Stories: the tales of our lives. How powerful they can be. How amazing is their ability to animate a historical event and paint a vivid, dream-like picture. Their recollection of the past possesses the ability to inspire, to celebrate, and even to mourn. They enable us to see friends and enemies in a new light. Stories promote understanding and compassion, revealing our human interconnectedness in their raw emotion. This week, they have made me cry, laugh and ponder in silence. Even amidst the monotony of daily work here at the office, I have had the privilege of hearing, reading, and experiencing powerful stories of triumph, sorrow and adventure.
This week I have been working on a comparative study of the Loudoun Literacy Council (LLC) adult literacy program and our own Nuestras Esperanzas in Nicaragua. I have been studying the LLC curriculum, observing classes, and interviewing teachers and administrators in order to find commonalities and learn from LLC’s successes. While academically I have picked up a lot of valuable information about how to implement a literacy program, what has been the most impactful for me has been hearing the stories of students and teachers.
This past Tuesday, I walked into a classroom to observe a beginner adult literacy session and I beheld a beautiful thing. A small group of people from a variety of countries, ages and socioeconomic positions were learning to speak, read and write English together. Though their skin color and native languages were different, they acted as a small family unit, helping each other to learn. Beth, a board member of Loudoun Literacy Council described the environment as being “like a mini U.N.” She explains, “we all learn from each other’s experiences and cultures and it creates a sense of empathy and camaraderie.” Beth has taught many literacy classes such as the one I observed and she often asks her students to come up in front of the class and talk about their own story and the country they grew up in. Presenting gives them practice, confidence and helps the students to learn from each other. Once or twice she has had refugees or immigrants in her class who come from countries in conflict with one another. By the end of the class season, their political tension is replaced with a new understanding of their peers. Beth says she has been blessed to hear some of their stories and to become a close friend. A refugee named Selamawi Asgedom and his family hold a special place in her heart. Selamawi or “Mawi” has an incredible story that he recounts in his book Of Beetles and Angels: A Boys Remarkable Journey from a Refugee Camp to Harvard. As the title alludes to, Mawi came to America as an Ethiopian refugee and through his hard work and angelic disposition, he is now a Harvard alum, a world famous speaker, and has even appeared on Oprah. His story is one of triumph, loss, faith and legacy. Beth had the privilege of being a part of this amazing journey as she taught members of his family to speak English through her ESL program many years back.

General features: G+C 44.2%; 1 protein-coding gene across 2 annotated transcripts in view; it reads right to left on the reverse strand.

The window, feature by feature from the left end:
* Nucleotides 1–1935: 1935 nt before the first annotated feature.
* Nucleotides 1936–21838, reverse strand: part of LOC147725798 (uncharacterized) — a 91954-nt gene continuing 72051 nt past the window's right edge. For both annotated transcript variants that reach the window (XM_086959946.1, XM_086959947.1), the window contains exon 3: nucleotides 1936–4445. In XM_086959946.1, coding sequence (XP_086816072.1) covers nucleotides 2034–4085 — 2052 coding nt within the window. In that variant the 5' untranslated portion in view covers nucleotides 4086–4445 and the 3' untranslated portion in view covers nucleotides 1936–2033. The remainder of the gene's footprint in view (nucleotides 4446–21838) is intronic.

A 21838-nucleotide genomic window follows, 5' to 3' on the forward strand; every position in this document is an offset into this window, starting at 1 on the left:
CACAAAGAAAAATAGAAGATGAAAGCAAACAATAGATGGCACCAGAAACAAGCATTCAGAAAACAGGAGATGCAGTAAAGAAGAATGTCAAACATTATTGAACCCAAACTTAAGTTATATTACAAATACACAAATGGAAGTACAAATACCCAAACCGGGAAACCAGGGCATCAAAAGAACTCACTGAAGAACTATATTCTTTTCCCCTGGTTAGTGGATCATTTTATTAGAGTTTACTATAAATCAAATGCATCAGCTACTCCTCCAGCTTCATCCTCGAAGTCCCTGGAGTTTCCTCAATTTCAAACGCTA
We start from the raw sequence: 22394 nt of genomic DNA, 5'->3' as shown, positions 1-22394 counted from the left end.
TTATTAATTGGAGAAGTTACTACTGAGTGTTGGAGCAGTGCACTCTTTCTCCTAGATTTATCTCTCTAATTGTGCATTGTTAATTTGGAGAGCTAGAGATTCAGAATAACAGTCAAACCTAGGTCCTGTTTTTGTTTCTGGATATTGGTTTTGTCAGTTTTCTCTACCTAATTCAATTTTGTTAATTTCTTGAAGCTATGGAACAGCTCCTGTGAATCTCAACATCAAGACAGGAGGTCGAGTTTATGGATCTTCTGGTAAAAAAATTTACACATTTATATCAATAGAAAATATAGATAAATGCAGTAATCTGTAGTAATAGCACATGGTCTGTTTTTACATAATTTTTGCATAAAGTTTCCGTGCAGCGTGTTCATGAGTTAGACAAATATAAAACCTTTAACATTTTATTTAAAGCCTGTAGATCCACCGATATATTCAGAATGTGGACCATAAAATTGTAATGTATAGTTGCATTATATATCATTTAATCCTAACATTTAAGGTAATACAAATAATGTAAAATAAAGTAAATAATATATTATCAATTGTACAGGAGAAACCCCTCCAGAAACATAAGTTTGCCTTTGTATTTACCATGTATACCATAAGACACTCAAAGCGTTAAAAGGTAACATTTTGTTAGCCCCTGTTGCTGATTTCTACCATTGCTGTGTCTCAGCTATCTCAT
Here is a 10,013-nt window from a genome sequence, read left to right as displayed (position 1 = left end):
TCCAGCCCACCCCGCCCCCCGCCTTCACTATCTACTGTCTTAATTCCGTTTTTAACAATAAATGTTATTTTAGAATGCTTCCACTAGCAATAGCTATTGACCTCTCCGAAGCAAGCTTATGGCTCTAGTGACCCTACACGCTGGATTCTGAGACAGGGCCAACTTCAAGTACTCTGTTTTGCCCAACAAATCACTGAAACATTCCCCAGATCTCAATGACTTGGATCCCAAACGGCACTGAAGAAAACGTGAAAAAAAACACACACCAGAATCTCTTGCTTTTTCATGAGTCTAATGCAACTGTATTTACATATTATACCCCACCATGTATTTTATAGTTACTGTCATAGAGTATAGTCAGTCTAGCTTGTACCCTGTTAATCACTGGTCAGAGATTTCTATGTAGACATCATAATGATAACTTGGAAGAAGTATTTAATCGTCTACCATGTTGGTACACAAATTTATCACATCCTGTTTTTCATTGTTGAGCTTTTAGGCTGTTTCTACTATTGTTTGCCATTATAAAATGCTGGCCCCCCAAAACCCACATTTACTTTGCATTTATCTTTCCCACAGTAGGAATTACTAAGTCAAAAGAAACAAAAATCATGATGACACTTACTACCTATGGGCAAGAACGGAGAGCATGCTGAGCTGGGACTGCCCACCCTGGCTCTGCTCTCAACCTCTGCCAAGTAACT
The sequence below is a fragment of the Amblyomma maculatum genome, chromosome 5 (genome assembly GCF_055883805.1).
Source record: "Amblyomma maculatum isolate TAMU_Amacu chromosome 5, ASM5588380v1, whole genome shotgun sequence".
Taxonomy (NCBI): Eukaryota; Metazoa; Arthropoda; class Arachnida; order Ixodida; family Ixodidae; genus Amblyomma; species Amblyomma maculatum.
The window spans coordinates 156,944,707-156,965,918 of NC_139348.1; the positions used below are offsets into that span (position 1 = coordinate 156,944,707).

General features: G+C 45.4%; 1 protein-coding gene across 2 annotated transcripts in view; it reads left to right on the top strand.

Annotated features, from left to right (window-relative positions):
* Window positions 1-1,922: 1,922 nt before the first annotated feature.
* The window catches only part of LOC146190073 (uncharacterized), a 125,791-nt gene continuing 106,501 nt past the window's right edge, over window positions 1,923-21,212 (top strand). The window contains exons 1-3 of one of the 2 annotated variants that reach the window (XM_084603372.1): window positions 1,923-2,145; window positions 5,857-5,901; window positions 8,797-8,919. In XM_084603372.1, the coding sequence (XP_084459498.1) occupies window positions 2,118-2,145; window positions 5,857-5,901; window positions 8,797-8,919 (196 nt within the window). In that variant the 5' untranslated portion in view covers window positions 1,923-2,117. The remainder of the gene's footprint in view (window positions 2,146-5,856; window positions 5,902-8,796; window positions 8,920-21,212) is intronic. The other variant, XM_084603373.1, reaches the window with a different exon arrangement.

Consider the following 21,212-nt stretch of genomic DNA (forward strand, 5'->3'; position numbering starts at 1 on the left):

Another beautiful thing to behold is people of all faiths working alongside of each other to make dreams such as Mawi’s come true. Both Christians, such as Beth, and non-Christians volunteer for this program. Though Beth wholeheartedly points to her faith in God as her number one motivation for serving in this area, she sees many others serving out a pure love for humankind and a passion for the international community. I believe that regardless of religion, we are all designed in such a way that when we help others we find ourselves with that delightful, “warm and fuzzy feeling” in the pit of our stomachs.
However, sometimes we only help people or are compassionate towards them after we have heard their story. I have noticed that I am more likely to take action or feel pity for someone when I am aware of their personal journey. Stories can be powerful for sure, but I don’t believe they should be necessary in order to motivate us to help. In his book Mawi writes,
“… our father told us about strangers. We should always treat them kindly, he said, because they could have been sent by God. He told us stories of how back home in Adi, God’s angels would descend out of mountains and mingle among people. People always mistreated the angels, my father said, because the angels never looked like angels. They were always disguised as the lowliest of beetles: beggars, vagrants and misfits” (29).
Regardless of their pasts, Mawi and his family always cared for these strangers. They acted in the spirit of Matthew 25, “For I was hungry and you gave me something to eat, I was thirsty and you gave me something to drink, I was a stranger and you invited me in… ” Jesus essentially says to treat everyone as if they were Him in disguise. As cliché as this may sound, the world would be a much better place if we simply envisioned the strangers around us as Jesus himself or an undercover angel. In turn, we would see our own stories evolve and the pages become filled with new friends and powerful memories.